Debs won nearly one million votes in the election of 1912, 6 percent of the total, although perhaps closer to ten percent if one takes into account the votes that were stolen. But Debs’ most heroic contribution to the international working class struggle came a few years later, with the conflict that would go down in history as World War One. American imperialism stayed out of the war for nearly three years, but President Woodrow Wilson brought the US into the carnage in early April of 1917—just one month after the February Revolution in Russia, and about seven months before the October Revolution that established the first workers’ state in history.
Debs was past 60 and not in good health. He had opposed the war from the very outset, unlike the vast majority of the leaders of the European parties of the Socialist International. After US entry into the war, he refused to buckle under to the pressure of nationalism and chauvinism. He took a stand in total opposition to social-patriots—socialists in word but patriotic supporters of the capitalists in deed—like SP leader Victor Berger and Morris Hillquit, who feigned opposition to the war for a time. Meanwhile the Wilson government passed the Espionage Act in June, 1917, providing draconian penalties for speaking out against the war.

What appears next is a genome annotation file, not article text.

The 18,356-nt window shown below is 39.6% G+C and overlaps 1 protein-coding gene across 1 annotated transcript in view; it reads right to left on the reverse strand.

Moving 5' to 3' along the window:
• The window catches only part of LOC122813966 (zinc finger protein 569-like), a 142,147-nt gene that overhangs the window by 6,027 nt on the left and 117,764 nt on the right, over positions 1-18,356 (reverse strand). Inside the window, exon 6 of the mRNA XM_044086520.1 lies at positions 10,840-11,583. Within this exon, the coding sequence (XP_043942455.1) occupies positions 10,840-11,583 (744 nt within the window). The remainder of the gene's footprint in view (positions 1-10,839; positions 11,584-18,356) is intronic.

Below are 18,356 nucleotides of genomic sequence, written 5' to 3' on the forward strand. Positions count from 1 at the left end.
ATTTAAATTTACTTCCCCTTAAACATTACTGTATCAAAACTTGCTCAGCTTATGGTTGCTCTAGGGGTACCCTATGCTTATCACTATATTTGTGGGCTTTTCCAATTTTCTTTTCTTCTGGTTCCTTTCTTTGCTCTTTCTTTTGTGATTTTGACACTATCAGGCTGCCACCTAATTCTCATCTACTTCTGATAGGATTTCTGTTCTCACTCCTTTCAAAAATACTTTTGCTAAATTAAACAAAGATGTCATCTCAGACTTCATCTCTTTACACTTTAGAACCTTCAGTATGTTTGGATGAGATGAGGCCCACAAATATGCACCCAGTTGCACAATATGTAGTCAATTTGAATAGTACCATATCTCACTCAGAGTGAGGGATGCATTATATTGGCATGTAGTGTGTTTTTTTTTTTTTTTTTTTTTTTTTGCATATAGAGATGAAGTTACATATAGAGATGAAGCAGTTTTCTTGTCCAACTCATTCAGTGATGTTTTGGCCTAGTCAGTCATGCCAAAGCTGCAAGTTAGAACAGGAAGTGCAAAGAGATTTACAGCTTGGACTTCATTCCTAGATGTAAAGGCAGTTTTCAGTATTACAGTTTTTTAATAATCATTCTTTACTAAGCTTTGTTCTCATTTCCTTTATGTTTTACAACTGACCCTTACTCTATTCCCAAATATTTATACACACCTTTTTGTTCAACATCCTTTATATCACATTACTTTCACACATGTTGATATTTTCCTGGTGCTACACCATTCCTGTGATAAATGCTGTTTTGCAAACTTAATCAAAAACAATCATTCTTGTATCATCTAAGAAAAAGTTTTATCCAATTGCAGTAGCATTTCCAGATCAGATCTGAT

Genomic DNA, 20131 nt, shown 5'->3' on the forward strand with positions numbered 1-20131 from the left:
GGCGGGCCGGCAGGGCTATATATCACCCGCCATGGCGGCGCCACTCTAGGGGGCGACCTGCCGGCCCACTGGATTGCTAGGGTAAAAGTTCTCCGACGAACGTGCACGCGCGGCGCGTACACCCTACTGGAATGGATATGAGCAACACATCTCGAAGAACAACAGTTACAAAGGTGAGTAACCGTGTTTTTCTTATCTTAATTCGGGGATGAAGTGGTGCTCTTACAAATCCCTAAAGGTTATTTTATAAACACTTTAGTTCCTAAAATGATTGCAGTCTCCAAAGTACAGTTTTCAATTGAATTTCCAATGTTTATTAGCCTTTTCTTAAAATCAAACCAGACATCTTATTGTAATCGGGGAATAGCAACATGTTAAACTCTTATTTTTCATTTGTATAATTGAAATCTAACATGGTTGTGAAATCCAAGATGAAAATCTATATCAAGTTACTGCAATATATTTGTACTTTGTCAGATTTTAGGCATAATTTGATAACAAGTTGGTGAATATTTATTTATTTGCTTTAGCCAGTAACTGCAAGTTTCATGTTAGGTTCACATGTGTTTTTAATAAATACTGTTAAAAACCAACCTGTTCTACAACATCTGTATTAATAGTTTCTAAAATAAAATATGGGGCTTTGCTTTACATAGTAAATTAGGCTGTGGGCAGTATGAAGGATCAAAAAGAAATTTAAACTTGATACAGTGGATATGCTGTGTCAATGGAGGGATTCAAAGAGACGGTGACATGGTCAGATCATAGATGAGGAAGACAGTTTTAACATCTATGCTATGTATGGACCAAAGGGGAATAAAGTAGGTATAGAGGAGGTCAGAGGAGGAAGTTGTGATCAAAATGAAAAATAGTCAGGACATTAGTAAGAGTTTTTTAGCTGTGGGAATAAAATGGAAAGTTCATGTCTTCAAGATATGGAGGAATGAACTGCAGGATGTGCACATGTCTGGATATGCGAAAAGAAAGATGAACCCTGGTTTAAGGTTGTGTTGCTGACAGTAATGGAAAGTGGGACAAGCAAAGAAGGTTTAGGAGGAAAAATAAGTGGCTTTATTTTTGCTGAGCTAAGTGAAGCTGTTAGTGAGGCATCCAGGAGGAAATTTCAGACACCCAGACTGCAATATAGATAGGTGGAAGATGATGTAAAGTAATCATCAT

Debs welcomed the October Revolution later that year. In 1918, he gave his famous antiwar speech in Canton, Ohio, well aware that he courted arrest. He was charged with sedition, convicted and sentenced to ten years in prison, a possible death sentence for a man of his age and condition.
Running for the presidency from his maximum-security prison cell in Atlanta, Debs won more than 900,000 votes. In the face of mounting appeals for clemency, Wilson called Debs a traitor and declared publicly that he “will never consent to pardon this man.”
Meanwhile the Socialist Party split over the fundamental question of the Russian Revolution. Debs sought to maintain friendly ties to old comrades in both the old Socialist and new Communist Parties. He was finally released from prison on Christmas Day of 1921, and greeted on his return home to Terre Haute by a crowd of 25,000.
Debs continued to defend the Soviet workers’ state, and is quoted in the movie as declaring, after his release from prison, that “the revolution must protect itself” during the period of transition to socialism.
In his last years, a price was exacted for Debs’ political weaknesses, however—above all his inability to recognize that the working class requires a revolutionary leadership, a party built in sharp and principled struggle against all forms of opportunism and reformism. Debs’ conception of an “all-inclusive party,” his refusal to take part in the necessary inner-party struggle, led him to remain in the Socialist Party rather than join in the fight to build a leadership based on the lessons and perspective of the successful revolution in Russia.
This does not negate the significance of the heroic struggles waged by Debs for more than a quarter-century. In the final analysis, his difficulties reflected those of the young and theoretically untrained American working class, while American capitalism was still in its ascendancy on the world stage.